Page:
Smart Chicago Collaborative is proud to announce our partnership with the Southwest Organizing Project and LocalData as part of the Civic Works Project — providing tools that empower organizations to make change in their neighborhoods.
The Smart Health Center project places trained health information specialists in low-income clinics to assist patients in connecting to their own medical records and to find information about their health online. The project is a joint effort led by the Alliance of Chicago in collaboration with the Otho S. A. Sprague Memorial Institute and the Smart Chicago Collaborative. We’d like to share a few updates about how the program is doing.
Happy Birthday OpenGov Hack Night!
This week was the one year anniversary of the Chicago OpenGov Hack Night.
The Year in Review (6:30)
Some quick stats on what’s gone on in the past year.
- 48 Hack Nights
- 7 Data Potlucks
- 98 Lou Malnati’s Pizzas
- 300 unique attendees from 15 cities
- 24 civic apps (just out of the hack nights)
Chicago’s OpenGov Hack Night has been around for a year!
The City of Chicago and the Broadband Technology opportunities Grant
Francesca Rodriquez and Danielle DuMerer gave a presentation on the city’s efforts to close the digital divide.
The City of Chicago was one of the few major cities to receive a Broadband Technology Opportunities Grant. This grant is used to fund a number of projects in Chicago aimed at growing broadband adoption in Chicago.
The City received $16 million in BTOP funds to help build out Public Computing Centers and run comprehensive programs in some of Chicago’s more disadvantaged neighborhoods. In addition, the MacArthur Foundation provided matching funds. LISC Chicago and the Smart Chicago Collaborative partnered with the city to administer the programs.
You can find all the public computing centers that are funded by the grant on WeConnectChicago.org.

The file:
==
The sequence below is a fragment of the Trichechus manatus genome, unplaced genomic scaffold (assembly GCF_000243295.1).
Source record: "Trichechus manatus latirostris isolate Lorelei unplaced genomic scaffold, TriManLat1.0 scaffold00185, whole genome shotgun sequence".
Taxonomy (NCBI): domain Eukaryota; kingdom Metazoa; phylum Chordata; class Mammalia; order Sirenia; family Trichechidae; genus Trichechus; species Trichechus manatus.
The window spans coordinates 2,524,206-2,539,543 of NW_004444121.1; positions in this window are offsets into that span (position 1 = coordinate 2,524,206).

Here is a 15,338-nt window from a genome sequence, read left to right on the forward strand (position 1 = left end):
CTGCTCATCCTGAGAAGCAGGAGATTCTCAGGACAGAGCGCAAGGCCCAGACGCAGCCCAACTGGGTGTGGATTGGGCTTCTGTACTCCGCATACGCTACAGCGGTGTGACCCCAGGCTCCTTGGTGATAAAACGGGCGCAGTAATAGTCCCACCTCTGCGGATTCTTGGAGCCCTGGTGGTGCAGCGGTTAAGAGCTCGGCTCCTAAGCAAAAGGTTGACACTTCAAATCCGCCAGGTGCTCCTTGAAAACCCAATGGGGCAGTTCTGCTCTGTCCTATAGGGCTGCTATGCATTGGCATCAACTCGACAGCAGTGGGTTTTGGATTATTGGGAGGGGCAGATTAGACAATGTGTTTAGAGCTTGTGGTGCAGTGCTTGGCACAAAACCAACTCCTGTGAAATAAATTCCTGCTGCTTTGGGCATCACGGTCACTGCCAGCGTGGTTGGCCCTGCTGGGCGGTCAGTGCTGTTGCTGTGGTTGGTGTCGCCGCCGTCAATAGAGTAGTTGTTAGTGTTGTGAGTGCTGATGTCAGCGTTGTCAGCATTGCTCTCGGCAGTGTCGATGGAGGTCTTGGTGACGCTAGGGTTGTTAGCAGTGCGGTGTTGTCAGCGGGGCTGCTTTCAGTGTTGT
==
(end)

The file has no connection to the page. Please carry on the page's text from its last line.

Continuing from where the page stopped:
Chicago’s done a lot of work to close the digital divide and continues to hammer away at the issue with the launch of the EveryoneOn campaign. EveryoneOn is a national program that aims to increase digital literacy and access to the high speed intenet. The program is being piloted in Chicago.
As part of the program, the city is partnering with Connect2Compete. Connect2Compete is a non-profit website where residents can search for affordable internet options near them. Residents simply enter their zip code and answer a few questions in order to see their options.
FreedomPop is a wireless router that uses the CLEAR 4G wireless network. (Smart Chicago is currently testing the devices across the city as part of the Civic User Testing Group.) With the FreedomPop routers, residents can get a gigabyte of free data each month. For $10/month, residents can increase that amount to 10GBs.
The city has made great strides to close the digital divide in the past two years. Here’s some examples of the work that’s gone on. (From the city’s website)
- Establish free Wi-Fi at 28 public computer center sites and upgraded free Wi-Fi at 66 Chicago Public Library branches;
- Provide over 180,000 hours of instructor-led technology training to 29,300 Chicagoans citywide;
- Help at least 570 Chicagoans find jobs through 180,000 one-on-one CyberNavigator assistance sessions at the libraries;
- Deliver technology training to over 1,000 small businesses;
- Provide out-of-school digital media programming to 1,350 youth;
- Establish the Connect Chicago network to bring together over 250 locations that offer free digital skills training throughout the City; and
- Install over 1,400 computer stations at 170 public computer centers citywide, located in CHA facilities, CCC campuses, community centers, libraries and Veterans Resource Centers.